As you know, Philadelphia will play host to the next convention to be held on September 5th, 6th, and 7th of 1953. Here's how it happened:
The earliest mention of Philly as a possible convention site was in a copy of the PSFS NEWS (the biweekly newsletter of the Philadelphia Science Fiction Society) early this year. In it the secretary attempted to start this movement, but nobody took the bait.
However, when the PSFS went out west to the Chicago Convention it went prepared to give support to an Eastern site for the 1953 convention. We discussed it over many a glass and when we took the trail to Chicago it was with the idea of supporting New York.
Circumstances alter cases. On arrival we found the New York club whom we favored definitely not interested in making a bid. So we were desperate. We wanted the convention to come East, but apparently no group that really could put on a convention comparable to Chicago's magnificent show wanted to do so and those Eastern groups that wanted to try had not yet proven their ability.
We held out as long as we could. We tried to evade the questions, but to no avail.
Philadelphia had fifteen of its members in Chicago. All of these were instantly recognizable by their lapel buttons emblazoned with the symbol of the PSFS. Many of our members — L. Sprague de Camp, Irwin Heyne, James A. Williams, Sol Levin, and Dave Hammond — appeared on the program. Others — Will Jenkins, Milt & Dorry Rothman, Ozzie Train, Bob Madle, Jack Agnew, Paul Work, Harold Lynch, Jean Bogert, and Tom Clareson — made themselves known before the three days were ended.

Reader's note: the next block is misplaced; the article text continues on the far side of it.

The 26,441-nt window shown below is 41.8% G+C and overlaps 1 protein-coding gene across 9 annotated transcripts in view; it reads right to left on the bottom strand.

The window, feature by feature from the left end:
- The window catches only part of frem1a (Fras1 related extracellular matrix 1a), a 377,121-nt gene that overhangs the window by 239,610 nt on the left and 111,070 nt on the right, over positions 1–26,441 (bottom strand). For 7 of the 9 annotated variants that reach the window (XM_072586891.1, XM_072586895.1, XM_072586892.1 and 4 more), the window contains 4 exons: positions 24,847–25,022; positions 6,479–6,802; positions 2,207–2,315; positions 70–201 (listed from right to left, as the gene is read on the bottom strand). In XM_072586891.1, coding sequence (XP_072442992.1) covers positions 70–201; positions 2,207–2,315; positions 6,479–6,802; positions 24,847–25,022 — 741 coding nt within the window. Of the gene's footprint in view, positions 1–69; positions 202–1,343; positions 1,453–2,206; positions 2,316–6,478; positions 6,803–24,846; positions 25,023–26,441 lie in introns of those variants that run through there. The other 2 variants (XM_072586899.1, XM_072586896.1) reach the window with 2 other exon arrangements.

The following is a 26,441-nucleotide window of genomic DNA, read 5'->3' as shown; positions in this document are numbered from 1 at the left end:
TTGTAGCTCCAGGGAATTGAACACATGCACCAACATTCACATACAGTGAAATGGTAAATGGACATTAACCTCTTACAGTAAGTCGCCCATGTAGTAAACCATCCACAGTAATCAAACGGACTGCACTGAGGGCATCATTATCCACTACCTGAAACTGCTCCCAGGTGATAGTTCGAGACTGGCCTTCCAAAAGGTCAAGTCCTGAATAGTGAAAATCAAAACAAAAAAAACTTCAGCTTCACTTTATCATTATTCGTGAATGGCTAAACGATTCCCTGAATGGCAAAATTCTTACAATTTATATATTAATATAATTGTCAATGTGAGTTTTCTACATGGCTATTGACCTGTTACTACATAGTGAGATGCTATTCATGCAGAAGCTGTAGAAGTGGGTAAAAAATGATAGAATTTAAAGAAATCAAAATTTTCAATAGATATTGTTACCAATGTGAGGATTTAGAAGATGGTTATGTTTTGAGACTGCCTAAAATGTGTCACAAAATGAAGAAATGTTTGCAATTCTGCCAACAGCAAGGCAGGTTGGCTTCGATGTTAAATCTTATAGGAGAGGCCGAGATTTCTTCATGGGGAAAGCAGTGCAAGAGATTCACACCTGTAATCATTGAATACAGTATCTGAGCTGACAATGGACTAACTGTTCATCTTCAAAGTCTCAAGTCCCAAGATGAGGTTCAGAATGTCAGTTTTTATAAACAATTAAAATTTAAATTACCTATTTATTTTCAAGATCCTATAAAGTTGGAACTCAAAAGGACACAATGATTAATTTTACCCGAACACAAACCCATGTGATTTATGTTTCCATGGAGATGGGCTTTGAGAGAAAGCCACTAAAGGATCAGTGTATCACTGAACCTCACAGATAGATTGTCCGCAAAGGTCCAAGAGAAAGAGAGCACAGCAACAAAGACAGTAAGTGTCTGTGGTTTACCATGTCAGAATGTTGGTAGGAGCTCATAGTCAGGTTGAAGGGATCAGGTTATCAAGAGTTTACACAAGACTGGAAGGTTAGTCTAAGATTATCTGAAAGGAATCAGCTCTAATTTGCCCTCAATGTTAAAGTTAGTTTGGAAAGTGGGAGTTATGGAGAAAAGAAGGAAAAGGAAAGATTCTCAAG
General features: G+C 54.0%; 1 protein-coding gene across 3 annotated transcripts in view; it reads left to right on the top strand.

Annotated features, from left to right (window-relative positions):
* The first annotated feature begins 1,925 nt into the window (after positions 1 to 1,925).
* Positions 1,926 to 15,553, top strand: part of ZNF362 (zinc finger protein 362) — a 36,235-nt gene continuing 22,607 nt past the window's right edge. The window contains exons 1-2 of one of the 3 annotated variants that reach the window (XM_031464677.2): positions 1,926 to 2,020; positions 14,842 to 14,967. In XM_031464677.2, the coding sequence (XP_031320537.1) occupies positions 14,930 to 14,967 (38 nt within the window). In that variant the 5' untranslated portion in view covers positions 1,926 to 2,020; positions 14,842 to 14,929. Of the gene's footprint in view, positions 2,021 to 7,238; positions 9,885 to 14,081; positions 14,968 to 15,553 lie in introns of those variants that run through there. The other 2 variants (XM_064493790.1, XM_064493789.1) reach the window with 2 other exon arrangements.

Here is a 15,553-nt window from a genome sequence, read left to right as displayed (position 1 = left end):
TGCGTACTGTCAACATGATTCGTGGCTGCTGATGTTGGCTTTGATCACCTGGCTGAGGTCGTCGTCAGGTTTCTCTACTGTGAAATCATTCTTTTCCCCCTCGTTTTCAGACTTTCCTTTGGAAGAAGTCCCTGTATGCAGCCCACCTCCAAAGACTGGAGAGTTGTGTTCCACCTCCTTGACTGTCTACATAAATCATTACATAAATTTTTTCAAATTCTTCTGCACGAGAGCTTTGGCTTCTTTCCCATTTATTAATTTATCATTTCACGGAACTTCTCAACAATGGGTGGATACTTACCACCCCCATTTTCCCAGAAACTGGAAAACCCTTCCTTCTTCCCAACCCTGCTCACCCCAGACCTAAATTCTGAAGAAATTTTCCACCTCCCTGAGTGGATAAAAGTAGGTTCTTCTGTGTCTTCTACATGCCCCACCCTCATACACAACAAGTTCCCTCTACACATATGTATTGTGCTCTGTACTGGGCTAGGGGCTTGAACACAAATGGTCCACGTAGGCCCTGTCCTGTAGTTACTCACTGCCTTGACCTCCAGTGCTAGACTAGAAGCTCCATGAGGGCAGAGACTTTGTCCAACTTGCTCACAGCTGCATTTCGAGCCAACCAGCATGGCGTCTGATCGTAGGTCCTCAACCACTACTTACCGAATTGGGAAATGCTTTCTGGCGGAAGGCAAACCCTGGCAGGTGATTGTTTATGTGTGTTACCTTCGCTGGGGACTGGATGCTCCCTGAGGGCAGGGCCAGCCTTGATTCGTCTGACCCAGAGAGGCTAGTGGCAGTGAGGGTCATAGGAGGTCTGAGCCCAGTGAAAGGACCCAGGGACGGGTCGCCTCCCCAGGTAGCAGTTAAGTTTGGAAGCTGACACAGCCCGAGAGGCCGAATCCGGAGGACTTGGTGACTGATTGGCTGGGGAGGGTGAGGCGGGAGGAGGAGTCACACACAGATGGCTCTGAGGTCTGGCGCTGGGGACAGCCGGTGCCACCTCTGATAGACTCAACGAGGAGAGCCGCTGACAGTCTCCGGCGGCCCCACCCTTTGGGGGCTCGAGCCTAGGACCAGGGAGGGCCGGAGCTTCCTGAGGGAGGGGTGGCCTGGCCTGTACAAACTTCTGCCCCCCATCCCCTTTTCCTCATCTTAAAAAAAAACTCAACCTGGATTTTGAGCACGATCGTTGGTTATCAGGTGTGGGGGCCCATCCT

On the second day of the convention, James A. Williams, president of the PSFS, called a special meeting of the Philadelphia Science Fiction Society held in Room 1546 of the Hotel Morrison. We all knew why we were there and it did not last very long. We voted unanimously to try for the site of the next convention. In-stead of railroading the convention to New York, circumstances had railroaded the convention to us:
Then we began rolling. In the time between the special meeting and the actual balloting we had practically organized an Eastern coalition of fandom. The news spread rapidly.Dave Kyle's New York Science Fiction Circle rallied behind us as did the New York Chapter of the Little Monsters of America. Don Susan of the Pittsburgh group favored Philly and so did Dick Clarkson of Baltimore. The Southern group voted solidly for PHILLY IN '53, with Henry Burwell of Atlanta even trying to swing the convention to us by a voice vote alone. The entire state of Mississippi (too bad there was only one fan from Mississippi!) was behind us. It was even rumored that Forrest J. Ackerman, a Californian, was among the Philly supporters. Three ballots were necessary to decide and the final ballot read:
[For more details on the vote, see 1953 Site Selection results]
In the last minutes the Indianapolis group urged its supporters to go Frisco, but the Midwesterners who had been for Indianapolis decided Philly was closer, and shoved us across.
That clinched it. We all stared at each other, a little dazed and surprised that so much had happened so soon. We did it!